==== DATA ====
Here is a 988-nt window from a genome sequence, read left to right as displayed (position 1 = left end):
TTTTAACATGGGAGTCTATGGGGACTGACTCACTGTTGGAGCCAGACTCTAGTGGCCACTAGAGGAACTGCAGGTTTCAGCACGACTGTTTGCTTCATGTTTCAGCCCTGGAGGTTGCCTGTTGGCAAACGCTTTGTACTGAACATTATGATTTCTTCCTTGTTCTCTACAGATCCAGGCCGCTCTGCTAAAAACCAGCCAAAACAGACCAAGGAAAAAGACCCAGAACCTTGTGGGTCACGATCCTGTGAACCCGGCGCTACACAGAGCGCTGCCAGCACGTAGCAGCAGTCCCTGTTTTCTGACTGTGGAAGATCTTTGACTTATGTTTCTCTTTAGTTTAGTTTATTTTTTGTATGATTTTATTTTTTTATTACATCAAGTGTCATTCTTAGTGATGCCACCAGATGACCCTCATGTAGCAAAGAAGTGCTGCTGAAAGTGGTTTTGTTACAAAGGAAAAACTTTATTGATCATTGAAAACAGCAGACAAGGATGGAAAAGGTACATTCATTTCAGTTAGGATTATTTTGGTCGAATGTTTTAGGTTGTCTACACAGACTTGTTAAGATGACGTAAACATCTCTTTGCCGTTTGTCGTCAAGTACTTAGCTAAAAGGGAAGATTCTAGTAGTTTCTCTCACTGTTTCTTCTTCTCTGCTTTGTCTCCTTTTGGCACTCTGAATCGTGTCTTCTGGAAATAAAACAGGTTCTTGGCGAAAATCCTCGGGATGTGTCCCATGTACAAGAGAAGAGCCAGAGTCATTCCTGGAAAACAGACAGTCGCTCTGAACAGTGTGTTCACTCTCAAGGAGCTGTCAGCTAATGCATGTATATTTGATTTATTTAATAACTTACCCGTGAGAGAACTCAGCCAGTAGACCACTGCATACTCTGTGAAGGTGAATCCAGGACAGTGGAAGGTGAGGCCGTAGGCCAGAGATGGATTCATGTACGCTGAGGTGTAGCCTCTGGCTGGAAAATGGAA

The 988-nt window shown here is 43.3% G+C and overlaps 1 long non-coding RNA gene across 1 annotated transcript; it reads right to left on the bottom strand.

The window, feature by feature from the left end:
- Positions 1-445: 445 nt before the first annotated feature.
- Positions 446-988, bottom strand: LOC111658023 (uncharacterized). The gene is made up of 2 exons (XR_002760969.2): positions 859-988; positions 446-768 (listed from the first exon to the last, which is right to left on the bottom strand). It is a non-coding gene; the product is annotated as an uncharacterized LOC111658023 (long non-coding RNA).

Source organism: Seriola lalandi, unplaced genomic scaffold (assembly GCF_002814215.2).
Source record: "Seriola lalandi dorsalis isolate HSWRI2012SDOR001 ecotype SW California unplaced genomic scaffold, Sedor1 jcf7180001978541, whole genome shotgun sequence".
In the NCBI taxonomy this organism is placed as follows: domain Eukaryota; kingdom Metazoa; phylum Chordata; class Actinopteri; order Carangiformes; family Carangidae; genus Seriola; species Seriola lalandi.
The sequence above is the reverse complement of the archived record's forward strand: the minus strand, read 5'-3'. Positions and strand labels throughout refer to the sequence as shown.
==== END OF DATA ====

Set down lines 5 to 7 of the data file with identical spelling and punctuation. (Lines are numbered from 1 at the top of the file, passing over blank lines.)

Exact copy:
- Positions 1-445: 445 nt before the first annotated feature.
- Positions 446-988, bottom strand: LOC111658023 (uncharacterized). The gene is made up of 2 exons (XR_002760969.2): positions 859-988; positions 446-768 (listed from the first exon to the last, which is right to left on the bottom strand). It is a non-coding gene; the product is annotated as an uncharacterized LOC111658023 (long non-coding RNA).

Source organism: Seriola lalandi, unplaced genomic scaffold (assembly GCF_002814215.2).